**Buyer Beware: The GMAT is far more difficult and requires learning the actual fundamentals and concepts behind the test.**

I’m going to delve into the specifics of how the Princeton Review GMAT book handles Verbal and Math concepts and strategies. But first, let me preface both the Verbal and Math write-ups with a note: this organizational set up (sub-categories within Verbal and Math) is particularly suited to books that take the time to delve into each section independently. The Princeton Review skims the surface in each section, sometimes wasting an entire page with a single problem or distracting blurb in the margins telling us how the B-school student likes to wake up at 6:45 and watch CNN.

What is clearly missing from every section of the Princeton GMAT books is the ease-of-use and organization found in the Kaplan books. (That is not to say Kaplan is great — it too has numerous issues). Nonetheless, I’ve maintained the structure to highlight the different sections of the test and how The Princeton Review handles them.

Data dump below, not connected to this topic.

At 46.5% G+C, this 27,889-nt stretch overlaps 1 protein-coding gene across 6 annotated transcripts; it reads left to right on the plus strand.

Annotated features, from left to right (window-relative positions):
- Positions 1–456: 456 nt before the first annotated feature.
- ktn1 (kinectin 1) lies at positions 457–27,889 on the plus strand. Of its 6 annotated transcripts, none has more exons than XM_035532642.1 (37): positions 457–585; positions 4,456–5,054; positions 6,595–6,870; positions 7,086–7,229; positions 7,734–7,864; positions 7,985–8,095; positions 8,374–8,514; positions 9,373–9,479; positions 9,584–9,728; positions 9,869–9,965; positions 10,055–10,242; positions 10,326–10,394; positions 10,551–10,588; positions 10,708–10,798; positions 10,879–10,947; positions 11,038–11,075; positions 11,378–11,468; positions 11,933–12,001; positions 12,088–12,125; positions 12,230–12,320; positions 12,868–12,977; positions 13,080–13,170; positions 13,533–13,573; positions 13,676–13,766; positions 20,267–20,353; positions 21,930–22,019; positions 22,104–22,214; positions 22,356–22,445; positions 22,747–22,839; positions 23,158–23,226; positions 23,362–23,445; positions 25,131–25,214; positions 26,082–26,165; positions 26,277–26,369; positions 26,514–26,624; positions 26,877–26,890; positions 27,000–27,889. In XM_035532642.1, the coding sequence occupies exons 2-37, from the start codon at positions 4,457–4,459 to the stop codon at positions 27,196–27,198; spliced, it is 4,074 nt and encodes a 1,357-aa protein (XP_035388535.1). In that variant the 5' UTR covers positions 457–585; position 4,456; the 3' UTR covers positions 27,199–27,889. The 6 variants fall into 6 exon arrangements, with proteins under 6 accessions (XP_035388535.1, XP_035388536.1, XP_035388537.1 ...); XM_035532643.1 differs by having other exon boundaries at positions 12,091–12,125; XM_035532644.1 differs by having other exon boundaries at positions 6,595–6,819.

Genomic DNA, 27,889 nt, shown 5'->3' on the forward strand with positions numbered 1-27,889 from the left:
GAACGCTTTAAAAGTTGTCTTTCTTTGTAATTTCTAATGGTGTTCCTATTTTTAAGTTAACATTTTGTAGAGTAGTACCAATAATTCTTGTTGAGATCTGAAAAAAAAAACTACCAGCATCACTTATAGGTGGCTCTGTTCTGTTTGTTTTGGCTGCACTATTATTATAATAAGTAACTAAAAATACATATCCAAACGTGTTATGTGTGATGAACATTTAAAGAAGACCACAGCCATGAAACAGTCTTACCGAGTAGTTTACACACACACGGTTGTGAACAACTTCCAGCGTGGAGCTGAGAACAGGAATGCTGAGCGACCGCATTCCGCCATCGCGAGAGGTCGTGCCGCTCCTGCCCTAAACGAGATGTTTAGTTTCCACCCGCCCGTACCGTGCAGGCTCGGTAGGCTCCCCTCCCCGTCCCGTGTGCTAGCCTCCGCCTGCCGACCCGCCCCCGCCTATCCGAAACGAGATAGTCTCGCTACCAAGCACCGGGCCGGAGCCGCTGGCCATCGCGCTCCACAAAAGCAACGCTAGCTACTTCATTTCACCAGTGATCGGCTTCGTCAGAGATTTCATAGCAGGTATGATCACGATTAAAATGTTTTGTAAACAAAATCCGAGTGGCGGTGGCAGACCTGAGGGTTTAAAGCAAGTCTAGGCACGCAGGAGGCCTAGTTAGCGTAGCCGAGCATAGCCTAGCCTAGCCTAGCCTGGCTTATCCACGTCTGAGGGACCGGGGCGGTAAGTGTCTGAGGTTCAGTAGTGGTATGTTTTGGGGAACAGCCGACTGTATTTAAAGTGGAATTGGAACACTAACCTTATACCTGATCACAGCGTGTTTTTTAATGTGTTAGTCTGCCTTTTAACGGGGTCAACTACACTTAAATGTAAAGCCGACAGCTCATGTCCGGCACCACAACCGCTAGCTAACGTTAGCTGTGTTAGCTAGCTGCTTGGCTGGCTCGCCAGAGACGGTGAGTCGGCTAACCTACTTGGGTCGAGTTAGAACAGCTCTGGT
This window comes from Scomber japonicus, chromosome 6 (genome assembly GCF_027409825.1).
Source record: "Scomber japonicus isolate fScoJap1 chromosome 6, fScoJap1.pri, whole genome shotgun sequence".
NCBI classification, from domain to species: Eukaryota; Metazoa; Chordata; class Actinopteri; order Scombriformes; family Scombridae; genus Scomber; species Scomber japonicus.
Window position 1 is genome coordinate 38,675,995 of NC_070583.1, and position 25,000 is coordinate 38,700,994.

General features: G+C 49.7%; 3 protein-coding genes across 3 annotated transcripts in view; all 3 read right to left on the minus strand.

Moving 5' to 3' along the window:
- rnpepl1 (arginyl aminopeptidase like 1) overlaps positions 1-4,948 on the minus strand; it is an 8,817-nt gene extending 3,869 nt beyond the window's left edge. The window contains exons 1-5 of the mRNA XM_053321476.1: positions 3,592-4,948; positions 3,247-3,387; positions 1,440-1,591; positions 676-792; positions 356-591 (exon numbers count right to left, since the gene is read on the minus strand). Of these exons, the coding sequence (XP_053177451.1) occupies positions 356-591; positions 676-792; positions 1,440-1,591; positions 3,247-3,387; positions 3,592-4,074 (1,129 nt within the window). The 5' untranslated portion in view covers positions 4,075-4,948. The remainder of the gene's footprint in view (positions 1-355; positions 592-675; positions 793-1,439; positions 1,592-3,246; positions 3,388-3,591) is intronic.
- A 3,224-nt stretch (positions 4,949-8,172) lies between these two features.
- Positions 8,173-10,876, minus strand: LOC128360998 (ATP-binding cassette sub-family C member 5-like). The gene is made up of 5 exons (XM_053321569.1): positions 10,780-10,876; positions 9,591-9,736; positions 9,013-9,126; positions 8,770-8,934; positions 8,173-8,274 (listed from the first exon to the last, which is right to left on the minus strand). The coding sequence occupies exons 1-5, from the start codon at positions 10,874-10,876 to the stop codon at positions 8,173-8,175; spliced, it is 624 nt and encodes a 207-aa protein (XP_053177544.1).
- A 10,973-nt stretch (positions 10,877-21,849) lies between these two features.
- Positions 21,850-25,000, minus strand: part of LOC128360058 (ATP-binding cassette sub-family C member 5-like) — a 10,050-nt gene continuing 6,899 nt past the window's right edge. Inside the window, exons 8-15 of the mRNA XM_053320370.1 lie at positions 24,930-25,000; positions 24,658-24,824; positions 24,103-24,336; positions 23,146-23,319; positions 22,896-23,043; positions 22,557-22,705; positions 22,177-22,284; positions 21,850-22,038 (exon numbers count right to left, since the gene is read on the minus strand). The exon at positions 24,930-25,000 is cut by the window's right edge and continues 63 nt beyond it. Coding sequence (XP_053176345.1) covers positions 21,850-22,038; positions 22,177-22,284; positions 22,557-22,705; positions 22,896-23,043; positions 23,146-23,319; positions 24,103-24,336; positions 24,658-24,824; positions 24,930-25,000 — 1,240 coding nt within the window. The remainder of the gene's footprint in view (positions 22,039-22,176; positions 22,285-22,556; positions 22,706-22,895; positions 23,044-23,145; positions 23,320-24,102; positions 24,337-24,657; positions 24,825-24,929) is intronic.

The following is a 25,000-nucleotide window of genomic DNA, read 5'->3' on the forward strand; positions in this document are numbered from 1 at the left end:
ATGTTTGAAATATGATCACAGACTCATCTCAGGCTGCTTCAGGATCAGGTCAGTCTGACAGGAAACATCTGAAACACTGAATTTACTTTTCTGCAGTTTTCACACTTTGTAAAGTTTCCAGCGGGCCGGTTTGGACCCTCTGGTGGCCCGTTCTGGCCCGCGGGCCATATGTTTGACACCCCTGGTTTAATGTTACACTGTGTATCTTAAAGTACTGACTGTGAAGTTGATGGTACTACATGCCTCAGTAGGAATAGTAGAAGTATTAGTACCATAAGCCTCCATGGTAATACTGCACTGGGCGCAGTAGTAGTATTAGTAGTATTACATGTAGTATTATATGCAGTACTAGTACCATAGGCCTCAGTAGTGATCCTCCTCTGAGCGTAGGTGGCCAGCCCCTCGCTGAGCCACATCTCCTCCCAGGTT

The only section on the Verbal that The Princeton Review does semi-decently is the Critical Reasoning section. The different question types are introduced. One learns how to take apart an argument. And one learns how to spot wrong answer choices. One doesn’t, however, get much practice. We learn the eight question types, but we do not get eight practice questions. It’s funny how little the book delivers compared with how much the cover promises.

Doing well on Sentence Correction requires learning both the fundamentals and advanced aspects of English grammar. To achieve this aim, the Manhattan GMAT has a 300-page book. The Princeton Review GMAT book tries to dispense Sentence Correction wisdom in a mere twenty pages (many of which do a poor job maximizing space).